Wanda Merritt Anthony

Wanda Merritt Anthony

Friday, October 10, 2014

Total Eclipse of the Moon

Thanks to my daughter's web serfing I learned there would be a total lunar eclipse.  She wanted to find a good place to view it.  We didn't find the "perfect spot" but fortunately we had a decent view in from out front yard.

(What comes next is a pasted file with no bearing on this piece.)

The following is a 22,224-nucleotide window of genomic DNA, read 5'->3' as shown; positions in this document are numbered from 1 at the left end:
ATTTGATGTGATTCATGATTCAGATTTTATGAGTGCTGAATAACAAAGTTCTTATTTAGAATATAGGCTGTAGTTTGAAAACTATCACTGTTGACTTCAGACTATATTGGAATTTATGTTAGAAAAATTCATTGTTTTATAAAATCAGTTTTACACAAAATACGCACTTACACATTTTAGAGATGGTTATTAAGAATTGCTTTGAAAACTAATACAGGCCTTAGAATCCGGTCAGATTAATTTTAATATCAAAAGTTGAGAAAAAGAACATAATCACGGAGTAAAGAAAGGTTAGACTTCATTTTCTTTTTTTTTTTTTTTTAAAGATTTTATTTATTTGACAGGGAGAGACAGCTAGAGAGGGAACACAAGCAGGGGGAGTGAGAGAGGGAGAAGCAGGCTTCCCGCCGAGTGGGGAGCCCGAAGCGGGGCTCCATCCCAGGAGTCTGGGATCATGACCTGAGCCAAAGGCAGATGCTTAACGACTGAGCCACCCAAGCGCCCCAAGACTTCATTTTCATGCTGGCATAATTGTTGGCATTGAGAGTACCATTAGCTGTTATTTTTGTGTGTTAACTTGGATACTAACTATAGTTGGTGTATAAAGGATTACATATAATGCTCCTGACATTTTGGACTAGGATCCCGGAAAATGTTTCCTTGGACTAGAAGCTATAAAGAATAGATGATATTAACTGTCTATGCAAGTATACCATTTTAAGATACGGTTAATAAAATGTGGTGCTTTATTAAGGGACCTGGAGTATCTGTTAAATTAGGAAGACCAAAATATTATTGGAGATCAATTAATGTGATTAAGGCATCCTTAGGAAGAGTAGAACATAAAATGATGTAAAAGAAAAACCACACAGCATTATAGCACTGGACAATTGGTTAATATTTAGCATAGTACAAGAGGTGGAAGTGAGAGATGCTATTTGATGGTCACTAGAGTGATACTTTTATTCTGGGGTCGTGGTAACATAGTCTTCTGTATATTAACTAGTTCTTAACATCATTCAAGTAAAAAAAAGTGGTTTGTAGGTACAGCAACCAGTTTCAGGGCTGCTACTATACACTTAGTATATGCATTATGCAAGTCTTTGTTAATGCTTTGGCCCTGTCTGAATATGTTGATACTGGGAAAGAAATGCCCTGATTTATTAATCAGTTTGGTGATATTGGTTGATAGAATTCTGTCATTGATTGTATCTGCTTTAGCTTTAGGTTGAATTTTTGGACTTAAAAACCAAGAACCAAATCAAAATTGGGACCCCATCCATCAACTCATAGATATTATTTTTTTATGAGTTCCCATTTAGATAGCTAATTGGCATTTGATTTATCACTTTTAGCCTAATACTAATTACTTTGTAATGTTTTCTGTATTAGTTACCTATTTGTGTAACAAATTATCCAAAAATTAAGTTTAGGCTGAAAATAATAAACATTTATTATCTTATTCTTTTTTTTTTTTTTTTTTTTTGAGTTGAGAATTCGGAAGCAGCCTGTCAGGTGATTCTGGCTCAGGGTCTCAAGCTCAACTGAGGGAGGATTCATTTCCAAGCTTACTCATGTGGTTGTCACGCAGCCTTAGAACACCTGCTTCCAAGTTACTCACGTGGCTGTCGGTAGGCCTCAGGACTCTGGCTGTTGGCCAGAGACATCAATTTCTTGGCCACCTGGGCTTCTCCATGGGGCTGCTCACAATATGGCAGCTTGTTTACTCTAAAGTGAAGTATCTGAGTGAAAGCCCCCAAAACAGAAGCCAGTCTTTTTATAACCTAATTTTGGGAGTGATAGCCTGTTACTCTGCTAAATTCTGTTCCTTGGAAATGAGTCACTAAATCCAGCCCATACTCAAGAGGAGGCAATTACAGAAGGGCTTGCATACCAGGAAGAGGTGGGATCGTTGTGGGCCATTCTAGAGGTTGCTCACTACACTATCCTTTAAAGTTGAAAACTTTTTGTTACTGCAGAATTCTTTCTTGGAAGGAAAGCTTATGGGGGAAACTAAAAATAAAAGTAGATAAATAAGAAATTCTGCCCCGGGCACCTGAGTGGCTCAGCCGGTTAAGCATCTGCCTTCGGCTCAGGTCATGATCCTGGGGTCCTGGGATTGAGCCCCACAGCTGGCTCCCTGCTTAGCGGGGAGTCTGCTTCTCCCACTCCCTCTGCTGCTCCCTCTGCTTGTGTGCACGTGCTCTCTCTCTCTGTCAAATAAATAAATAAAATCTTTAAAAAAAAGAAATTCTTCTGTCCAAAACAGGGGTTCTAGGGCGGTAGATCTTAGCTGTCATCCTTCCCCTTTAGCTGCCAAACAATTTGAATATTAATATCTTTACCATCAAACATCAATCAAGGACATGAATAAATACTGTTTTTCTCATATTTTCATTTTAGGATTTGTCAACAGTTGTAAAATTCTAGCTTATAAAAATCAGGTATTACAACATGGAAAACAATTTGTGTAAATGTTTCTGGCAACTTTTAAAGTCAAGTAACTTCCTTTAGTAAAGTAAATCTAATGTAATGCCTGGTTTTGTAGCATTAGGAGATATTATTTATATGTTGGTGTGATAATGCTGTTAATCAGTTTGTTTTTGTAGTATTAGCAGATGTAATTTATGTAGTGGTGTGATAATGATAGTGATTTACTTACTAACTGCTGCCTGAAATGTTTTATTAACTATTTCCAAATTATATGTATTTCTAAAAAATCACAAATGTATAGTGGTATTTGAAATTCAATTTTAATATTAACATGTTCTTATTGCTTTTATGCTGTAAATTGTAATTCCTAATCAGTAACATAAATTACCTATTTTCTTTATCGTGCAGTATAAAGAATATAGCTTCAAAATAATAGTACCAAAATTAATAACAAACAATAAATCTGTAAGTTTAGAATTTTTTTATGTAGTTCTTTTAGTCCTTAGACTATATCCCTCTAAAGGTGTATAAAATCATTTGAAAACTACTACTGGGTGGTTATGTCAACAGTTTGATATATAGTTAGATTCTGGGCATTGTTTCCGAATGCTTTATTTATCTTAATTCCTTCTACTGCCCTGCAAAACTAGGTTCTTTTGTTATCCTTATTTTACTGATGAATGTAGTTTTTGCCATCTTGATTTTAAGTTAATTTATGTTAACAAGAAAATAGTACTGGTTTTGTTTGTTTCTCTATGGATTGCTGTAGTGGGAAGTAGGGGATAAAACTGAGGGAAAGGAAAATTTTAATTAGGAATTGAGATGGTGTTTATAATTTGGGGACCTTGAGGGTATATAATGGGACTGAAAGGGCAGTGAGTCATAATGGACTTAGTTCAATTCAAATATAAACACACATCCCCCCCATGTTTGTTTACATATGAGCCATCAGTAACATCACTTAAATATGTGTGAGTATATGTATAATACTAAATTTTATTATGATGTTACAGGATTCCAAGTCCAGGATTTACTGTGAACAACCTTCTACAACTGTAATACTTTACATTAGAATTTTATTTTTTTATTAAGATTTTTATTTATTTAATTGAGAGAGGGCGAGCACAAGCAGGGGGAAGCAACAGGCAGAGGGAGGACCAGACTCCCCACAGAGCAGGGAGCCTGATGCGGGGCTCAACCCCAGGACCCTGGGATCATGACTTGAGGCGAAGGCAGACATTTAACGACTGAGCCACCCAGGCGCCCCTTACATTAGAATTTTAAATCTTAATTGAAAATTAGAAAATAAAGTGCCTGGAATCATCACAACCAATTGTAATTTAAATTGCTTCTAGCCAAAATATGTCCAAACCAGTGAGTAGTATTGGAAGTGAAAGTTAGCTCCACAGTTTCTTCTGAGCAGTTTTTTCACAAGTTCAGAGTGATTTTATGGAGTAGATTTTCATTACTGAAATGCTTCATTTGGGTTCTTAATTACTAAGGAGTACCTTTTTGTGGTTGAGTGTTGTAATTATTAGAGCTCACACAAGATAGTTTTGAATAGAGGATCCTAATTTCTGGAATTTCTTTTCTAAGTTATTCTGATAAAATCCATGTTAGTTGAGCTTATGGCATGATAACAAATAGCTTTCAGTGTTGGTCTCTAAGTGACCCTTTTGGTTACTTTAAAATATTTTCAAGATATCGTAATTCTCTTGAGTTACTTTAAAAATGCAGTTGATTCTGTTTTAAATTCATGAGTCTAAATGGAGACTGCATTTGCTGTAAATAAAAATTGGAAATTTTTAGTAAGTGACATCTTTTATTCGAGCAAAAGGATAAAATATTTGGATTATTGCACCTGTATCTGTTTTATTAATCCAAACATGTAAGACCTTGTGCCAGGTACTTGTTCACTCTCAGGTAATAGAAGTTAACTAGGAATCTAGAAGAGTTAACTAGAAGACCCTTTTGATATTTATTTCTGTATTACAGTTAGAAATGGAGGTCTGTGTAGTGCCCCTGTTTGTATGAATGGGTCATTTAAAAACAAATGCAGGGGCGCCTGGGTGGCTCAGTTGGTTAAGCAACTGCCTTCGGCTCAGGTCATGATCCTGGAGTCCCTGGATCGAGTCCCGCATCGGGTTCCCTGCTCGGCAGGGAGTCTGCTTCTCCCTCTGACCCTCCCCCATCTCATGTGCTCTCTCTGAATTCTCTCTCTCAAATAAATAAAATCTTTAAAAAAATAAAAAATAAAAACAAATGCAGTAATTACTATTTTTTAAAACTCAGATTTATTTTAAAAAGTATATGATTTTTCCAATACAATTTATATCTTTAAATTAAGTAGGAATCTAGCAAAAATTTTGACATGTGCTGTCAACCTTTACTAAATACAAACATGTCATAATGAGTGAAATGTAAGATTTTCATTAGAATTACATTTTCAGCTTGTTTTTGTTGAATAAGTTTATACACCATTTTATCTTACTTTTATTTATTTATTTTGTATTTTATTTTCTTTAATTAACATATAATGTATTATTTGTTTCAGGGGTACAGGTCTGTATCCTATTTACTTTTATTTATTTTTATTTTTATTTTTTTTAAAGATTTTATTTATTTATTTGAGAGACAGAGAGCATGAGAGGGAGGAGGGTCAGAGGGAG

I went online for exposure settings so I'd have a jumping off point.  Settings for photographing a full moon were as expected; use a tripod, cable release or two-second timer, F8 or F11 at 1/100 to 1/125 second at ISO 100, manual focus.  I experimented with the white balance to see how that would affect the moon's color.  You can see the different results here. Getting exposures right once the moon darkened became more difficult. I started with the recommended settings of ISO 400 at f5.6 at 1 sec. We found this setting what we thought was overexposed and definitely noisy. We tried various combinations of ISO 200 and different shutter speeds. We decided to stay at f8 for a good compromise of detail and shutter speed. Although I was worried about a 3 sec exposure it gave us the best results. I was worried about the long exposure because I was afraid the camera would pick up ambient light from nearby street lights. I was also concerned about the natural movement of the moon and the earth's shadow. Final settings were ISO 200 at f8 for 3 seconds. A lunar eclipse is a good time to experiment because it lasts for hours, giving you time to experiment with different settings until you get a pleasing effect. Use these settings as a reference point. Your settings may vary based on how far the moon is from you. Yes, a few thousand miles make a difference. When the moon started taking on an orange color my daughter and I tried to fix out exposure. The orange part of the moon had nice detail while the uncovered part was a blank white disk. Dispite all our efforts we couldn't get the uncovered part of the moon to show any detail. Later, when I was online I saw pictures from agencies that should know how to photograph a lunar eclipse with the same characteristic. http://earthsky.org/tonight/total-lunar-eclipse-blood-moon-hunters-moon-october-7-8-2014 and http://www.newsweek.com/photos-total-eclipse-moon-276099. We decided a camera will show this phenomenon; to avoid it, maybe you need a telescope. At lease something more powerful than a 300mm lens. I would welcome comments and recommendations on this issue. I narrowed my many photographs to eighteen to make a slideshow. Individual images can be seen at http://www.blindaseyelook.com/Events/Lunar-Eclipse/October-8-2014/i-cdR2Bt3. I am thankful that through the telephoto lens I could see the eclipse. The full moon looks like a bright light blue ball. Other phases look like a smaller, less bright ball. I don't see crescent moons and half moons. forget about craters. I could see detail on the moon and later the eclipse by using the live view feature through my camera's telephoto lens. When the moon turned orange I couldn't see it at all with my naked eyes but I could use my camera to see it.

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